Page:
What do you think?
There’s a video that people keep sharing with me on Facebook of an artist who makes the most amazing dragon gloves and tails for CosPlay. They’re knitted, with scales, and are just gorgeous. The artist’s site is Jaye Creations.
Seeing them over and over (and over! LOL) again inspired me to finally knit some (much smaller) dragon scale fingerless gloves. I ordered small scales from The Ring Lord, although it was hard to choose colours. These are the black ones that are black on both sides. My order came really quickly and the scales are really nice.
I bought a pattern but realized afterward that each glove was knitted flat and then seamed. I wanted to knit in the round. I also wanted a thumb gusset for a better fit. So, I used a free pattern that I’ve used before and modified it – it’s called Half Skein Worsted Mitts (that’s a Ravelry link). Essentially, I placed a 19 stitch reverse stockinette panel on the back of the hand, and covered it with scales. The scales go on every second stitch, and the placement alternates – 10 scales on the first scale row, 9 on the next. For this pair, the scales are on every third row, so there’s a Scale Row, then two rows of knitting, then the Alternate Scale Row, then two rows of knitting, for a six row repeat. I used some Patons Classic Merino in black tweed from my stash.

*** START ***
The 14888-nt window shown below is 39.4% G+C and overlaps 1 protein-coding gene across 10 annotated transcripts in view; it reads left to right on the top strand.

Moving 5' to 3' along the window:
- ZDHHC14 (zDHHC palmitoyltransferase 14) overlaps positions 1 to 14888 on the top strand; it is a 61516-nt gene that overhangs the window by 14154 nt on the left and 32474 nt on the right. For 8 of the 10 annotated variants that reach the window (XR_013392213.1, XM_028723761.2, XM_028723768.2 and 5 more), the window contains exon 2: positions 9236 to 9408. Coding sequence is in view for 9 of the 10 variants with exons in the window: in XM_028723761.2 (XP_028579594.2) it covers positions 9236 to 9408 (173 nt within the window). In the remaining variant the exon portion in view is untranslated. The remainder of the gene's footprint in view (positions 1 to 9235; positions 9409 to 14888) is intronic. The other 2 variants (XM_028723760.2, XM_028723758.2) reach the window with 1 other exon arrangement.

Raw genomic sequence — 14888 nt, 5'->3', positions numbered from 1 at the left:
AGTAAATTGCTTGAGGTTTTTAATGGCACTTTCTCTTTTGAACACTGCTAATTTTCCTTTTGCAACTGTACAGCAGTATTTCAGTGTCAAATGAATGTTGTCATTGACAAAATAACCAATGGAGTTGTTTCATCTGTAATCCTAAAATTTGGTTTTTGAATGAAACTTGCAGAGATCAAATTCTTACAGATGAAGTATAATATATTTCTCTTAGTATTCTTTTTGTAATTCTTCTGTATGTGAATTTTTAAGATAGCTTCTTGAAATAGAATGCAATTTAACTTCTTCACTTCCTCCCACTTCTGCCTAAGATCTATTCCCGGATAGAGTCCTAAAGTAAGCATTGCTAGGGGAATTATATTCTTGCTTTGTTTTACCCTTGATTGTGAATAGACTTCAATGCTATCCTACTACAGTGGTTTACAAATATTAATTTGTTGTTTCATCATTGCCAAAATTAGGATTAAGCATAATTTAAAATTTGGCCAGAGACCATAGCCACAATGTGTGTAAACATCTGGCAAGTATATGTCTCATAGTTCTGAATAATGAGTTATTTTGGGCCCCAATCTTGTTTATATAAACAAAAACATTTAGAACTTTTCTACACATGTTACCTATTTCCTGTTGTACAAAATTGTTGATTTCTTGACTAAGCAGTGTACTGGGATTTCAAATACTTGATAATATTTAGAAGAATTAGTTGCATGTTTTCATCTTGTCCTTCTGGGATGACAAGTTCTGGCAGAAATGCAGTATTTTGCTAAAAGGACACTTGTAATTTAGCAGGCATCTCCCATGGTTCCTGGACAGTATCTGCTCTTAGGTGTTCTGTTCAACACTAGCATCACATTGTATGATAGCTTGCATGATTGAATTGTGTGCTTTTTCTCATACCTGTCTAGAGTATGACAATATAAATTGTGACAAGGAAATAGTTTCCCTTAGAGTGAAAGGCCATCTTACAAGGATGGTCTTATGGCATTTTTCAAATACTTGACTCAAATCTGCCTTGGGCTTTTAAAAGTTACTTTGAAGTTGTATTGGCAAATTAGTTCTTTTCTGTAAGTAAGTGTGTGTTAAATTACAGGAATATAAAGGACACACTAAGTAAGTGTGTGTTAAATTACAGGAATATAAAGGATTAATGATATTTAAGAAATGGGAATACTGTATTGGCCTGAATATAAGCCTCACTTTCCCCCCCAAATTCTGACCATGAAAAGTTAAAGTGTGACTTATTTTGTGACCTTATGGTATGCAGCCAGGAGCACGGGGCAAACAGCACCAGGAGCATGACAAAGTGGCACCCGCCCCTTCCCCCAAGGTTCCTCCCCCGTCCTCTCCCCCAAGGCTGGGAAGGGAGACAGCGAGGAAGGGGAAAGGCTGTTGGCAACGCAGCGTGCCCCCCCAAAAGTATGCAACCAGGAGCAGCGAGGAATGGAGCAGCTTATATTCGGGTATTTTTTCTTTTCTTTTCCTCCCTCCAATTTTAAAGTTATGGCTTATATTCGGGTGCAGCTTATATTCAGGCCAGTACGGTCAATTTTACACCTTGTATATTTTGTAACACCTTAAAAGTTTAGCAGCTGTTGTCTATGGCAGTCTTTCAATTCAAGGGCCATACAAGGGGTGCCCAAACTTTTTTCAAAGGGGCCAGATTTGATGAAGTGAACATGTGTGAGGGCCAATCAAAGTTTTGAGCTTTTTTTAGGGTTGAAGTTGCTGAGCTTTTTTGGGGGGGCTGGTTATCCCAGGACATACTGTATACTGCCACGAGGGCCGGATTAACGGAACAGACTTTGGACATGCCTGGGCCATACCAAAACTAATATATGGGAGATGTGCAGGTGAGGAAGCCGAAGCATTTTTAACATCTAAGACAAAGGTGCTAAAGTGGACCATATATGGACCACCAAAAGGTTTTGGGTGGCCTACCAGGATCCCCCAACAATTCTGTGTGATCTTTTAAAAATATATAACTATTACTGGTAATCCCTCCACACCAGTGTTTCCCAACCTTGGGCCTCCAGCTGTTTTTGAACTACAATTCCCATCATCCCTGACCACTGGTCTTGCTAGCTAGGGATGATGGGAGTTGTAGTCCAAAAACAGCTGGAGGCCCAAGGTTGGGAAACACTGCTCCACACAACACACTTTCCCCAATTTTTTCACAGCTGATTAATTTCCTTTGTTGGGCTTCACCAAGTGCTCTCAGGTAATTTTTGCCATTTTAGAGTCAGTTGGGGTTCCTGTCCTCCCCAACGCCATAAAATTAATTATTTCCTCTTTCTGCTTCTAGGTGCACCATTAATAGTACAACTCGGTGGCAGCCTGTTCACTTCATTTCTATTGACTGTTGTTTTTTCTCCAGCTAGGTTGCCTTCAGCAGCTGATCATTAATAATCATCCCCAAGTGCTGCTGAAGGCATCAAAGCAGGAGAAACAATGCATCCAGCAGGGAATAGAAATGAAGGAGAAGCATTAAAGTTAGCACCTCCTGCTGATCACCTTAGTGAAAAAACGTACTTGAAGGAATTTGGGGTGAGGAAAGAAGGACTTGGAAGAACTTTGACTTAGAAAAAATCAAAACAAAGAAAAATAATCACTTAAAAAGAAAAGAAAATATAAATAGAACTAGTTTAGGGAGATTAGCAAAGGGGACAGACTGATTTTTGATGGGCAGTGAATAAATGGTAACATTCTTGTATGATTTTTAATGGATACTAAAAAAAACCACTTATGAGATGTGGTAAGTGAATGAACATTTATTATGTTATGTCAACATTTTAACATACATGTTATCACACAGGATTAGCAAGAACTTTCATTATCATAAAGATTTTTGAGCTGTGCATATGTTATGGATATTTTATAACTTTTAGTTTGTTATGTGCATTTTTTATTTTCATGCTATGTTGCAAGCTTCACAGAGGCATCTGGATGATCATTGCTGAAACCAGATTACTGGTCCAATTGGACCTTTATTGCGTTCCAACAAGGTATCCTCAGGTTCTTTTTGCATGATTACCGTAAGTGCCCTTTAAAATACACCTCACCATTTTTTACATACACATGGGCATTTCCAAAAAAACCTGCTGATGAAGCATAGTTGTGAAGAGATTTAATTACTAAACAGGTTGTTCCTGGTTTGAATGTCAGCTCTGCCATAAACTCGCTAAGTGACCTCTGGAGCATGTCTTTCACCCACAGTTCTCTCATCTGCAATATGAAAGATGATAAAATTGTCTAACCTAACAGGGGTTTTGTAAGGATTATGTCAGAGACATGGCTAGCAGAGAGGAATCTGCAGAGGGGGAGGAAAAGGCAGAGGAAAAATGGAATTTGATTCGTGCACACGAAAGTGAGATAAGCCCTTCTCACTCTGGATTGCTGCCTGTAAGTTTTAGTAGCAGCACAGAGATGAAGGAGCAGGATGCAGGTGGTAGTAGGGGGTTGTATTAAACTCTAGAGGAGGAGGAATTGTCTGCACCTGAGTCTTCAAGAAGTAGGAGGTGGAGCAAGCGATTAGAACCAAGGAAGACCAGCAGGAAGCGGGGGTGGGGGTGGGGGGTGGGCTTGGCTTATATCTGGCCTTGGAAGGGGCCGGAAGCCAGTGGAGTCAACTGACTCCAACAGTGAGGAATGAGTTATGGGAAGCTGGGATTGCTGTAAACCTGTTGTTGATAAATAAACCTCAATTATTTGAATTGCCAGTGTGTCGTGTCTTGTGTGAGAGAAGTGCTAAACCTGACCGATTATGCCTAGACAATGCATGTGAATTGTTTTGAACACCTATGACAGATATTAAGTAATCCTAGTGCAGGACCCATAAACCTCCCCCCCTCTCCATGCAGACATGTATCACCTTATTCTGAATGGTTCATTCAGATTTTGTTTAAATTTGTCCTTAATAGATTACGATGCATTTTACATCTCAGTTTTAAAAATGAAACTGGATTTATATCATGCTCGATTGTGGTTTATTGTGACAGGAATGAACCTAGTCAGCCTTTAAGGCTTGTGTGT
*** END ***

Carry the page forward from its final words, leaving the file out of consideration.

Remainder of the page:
Here’s the right mitt in progress:
I haven’t knit the thumb yet or sewn in the ends in these pictures.
And here are the finished mitts!
They took 291 scales and 49g of Patons Classic Wool, which is almost exactly one half of the 100g ball. I like the weight of them and how they feel, plus the sound the scales make.